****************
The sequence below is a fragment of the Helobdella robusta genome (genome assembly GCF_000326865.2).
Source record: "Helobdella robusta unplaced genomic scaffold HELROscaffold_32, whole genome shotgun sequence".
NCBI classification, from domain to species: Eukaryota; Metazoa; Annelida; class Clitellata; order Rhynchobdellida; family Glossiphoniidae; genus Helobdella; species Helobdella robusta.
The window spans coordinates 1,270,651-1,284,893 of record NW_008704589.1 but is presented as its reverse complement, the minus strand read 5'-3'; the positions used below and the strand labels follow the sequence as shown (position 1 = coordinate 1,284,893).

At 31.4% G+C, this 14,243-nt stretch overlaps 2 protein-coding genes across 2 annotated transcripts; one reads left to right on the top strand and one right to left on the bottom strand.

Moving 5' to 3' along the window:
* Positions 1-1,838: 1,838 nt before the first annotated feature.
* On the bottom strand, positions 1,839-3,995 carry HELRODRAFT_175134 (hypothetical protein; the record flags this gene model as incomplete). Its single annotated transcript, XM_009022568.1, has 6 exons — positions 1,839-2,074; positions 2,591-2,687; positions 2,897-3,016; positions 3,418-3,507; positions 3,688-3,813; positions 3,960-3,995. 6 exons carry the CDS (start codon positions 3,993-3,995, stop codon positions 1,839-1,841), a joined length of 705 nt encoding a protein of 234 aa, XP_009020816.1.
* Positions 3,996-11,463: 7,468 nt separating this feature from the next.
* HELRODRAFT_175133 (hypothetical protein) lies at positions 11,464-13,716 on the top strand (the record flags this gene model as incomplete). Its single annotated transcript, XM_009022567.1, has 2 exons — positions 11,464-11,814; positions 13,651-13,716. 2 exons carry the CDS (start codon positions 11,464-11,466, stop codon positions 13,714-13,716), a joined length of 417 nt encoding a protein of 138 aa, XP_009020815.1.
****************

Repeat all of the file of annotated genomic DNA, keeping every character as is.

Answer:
The sequence below is a fragment of the Helobdella robusta genome (genome assembly GCF_000326865.2).
Source record: "Helobdella robusta unplaced genomic scaffold HELROscaffold_32, whole genome shotgun sequence".
NCBI classification, from domain to species: Eukaryota; Metazoa; Annelida; class Clitellata; order Rhynchobdellida; family Glossiphoniidae; genus Helobdella; species Helobdella robusta.
The window spans coordinates 1,270,651-1,284,893 of record NW_008704589.1 but is presented as its reverse complement, the minus strand read 5'-3'; the positions used below and the strand labels follow the sequence as shown (position 1 = coordinate 1,284,893).

At 31.4% G+C, this 14,243-nt stretch overlaps 2 protein-coding genes across 2 annotated transcripts; one reads left to right on the top strand and one right to left on the bottom strand.

Moving 5' to 3' along the window:
* Positions 1-1,838: 1,838 nt before the first annotated feature.
* On the bottom strand, positions 1,839-3,995 carry HELRODRAFT_175134 (hypothetical protein; the record flags this gene model as incomplete). Its single annotated transcript, XM_009022568.1, has 6 exons — positions 1,839-2,074; positions 2,591-2,687; positions 2,897-3,016; positions 3,418-3,507; positions 3,688-3,813; positions 3,960-3,995. 6 exons carry the CDS (start codon positions 3,993-3,995, stop codon positions 1,839-1,841), a joined length of 705 nt encoding a protein of 234 aa, XP_009020816.1.
* Positions 3,996-11,463: 7,468 nt separating this feature from the next.
* HELRODRAFT_175133 (hypothetical protein) lies at positions 11,464-13,716 on the top strand (the record flags this gene model as incomplete). Its single annotated transcript, XM_009022567.1, has 2 exons — positions 11,464-11,814; positions 13,651-13,716. 2 exons carry the CDS (start codon positions 11,464-11,466, stop codon positions 13,714-13,716), a joined length of 417 nt encoding a protein of 138 aa, XP_009020815.1.